Facing pressure over claims that Australia was selling its farmland to foreigners - especially those from China - the federal government last year introduced an annual register to reveal the amount of land owned by foreign investors.
When the first register was released in September last year, the government said less than 3 per cent of foreign-owned farmland was held by Chinese interests. Minister for Trade, Tourism and Investment Steven Ciobo said: "China is just not at the level people think it is."
But the Register of Foreign Ownership of Agricultural Land this year tells a different story.
The register, prepared by the Australian Taxation Office and released on Sept 29, showed that Chinese ownership has increased nearly tenfold - from 1.46 million ha last year to 14.42 million ha - or 2.5 per cent of the country's total farmland.
Chinese investors now own 25 per cent of foreign-owned land, just behind those from Britain, at 27 per cent. The next biggest group of foreign owners came from the Netherlands, the United States, Switzerland, Canada, Singapore and the Philippines.
Singaporean ownership fell slightly last year - from 1.9 million ha to 1.8 million ha. It also slipped from the fourth-largest to seventh-largest source of foreign investment.
An opinion survey by the Lowy Institute last year found that 87 per cent of Australians opposed allowing foreign companies to buy Australian farmland.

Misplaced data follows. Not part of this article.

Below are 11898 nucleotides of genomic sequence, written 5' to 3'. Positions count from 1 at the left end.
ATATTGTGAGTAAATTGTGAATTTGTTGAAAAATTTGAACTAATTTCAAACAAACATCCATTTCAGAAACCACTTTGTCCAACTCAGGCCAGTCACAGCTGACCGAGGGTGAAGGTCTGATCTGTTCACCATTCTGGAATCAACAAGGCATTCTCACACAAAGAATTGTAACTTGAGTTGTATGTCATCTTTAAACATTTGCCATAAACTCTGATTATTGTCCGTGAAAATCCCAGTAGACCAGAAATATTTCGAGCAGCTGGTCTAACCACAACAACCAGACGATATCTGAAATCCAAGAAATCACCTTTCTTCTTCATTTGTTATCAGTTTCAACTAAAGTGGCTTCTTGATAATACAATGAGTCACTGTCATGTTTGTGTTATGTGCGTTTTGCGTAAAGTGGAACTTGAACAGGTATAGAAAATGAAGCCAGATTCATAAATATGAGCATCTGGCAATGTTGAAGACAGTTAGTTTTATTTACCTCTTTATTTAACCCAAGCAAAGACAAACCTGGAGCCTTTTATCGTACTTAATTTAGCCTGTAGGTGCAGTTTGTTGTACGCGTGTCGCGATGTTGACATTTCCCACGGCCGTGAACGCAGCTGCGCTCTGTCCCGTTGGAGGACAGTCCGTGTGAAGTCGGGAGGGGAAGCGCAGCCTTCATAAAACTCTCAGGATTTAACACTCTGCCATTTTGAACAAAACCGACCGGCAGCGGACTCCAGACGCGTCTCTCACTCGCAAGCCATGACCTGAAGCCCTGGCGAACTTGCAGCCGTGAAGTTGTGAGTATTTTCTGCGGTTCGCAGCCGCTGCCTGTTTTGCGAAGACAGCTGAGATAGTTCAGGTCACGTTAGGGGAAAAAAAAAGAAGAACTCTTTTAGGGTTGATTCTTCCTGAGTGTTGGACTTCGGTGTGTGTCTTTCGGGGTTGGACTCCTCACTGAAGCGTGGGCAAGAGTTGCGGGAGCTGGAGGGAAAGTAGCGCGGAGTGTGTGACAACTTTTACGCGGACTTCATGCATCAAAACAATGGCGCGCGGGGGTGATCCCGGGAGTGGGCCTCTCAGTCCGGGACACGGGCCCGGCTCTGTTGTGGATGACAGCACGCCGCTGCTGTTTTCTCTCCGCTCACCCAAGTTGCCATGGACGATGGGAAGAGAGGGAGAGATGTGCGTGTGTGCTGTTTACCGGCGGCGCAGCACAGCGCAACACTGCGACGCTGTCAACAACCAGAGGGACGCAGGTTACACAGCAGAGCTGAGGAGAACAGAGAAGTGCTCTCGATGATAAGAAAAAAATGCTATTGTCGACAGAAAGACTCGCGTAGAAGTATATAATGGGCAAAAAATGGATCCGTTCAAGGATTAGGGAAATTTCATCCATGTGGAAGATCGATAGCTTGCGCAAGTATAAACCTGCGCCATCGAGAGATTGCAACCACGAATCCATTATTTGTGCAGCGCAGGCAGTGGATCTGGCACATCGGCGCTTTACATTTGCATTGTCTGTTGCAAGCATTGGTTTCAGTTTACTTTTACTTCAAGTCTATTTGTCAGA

Releasing the register last week, Treasurer Scott Morrison highlighted an overall decrease in foreign ownership of Australian farmland in the past year, from 14.1 per cent of total land to 13.6 per cent.
"Trade and foreign investment create jobs for Australians," he said in a statement.
"At the same time, the Turnbull government has taken consistent and determined action when it comes to ensuring foreign investment is not contrary to the national interest," he added.
Foreign investors in Australian farmland are required to register their interests within 30 days of buying or leasing a property.
For most foreign investment in farmland worth more than A$15 million (S$16 million), government approval must be sought, including for changes in the land's use.
The government has the power to block investments it deems contrary to the public interest. This included blocking the sale of the S. Kidman & Co cattle empire - Australia's largest private agricultural holding - to Chinese bidders.
Approval was later given for a sale to a joint venture led by Australian mining magnate Gina Rinehart's Hancock Prospecting, with a minority Chinese partner, Shanghai CRED.
Attitudes may be changing, however. The head of the National Farmers' Federation, Ms Fiona Simson, said foreign funds were helping to build the country's farming sector, and the register helped to promote public confidence in investment.
Ms Simson told The Straits Times: "We are very comfortable with the levels of foreign investment - they are not skyrocketing... Chinese investment is a relatively new thing for Australia. It may take a while for people to feel comfortable about it."
She added that some areas that had seen large influxes of Chinese investment in farmland and agricultural corporations in recent years - such as a Shandong RuYi investment around the Cubbie Station cotton farm - resulted in a boost for jobs and local industries.
"Around Cubbie, there was outspoken criticism - now there is support," Ms Simson said.
"People are seeing the investment occurring and communities being brought to life again… I think attitudes are changing."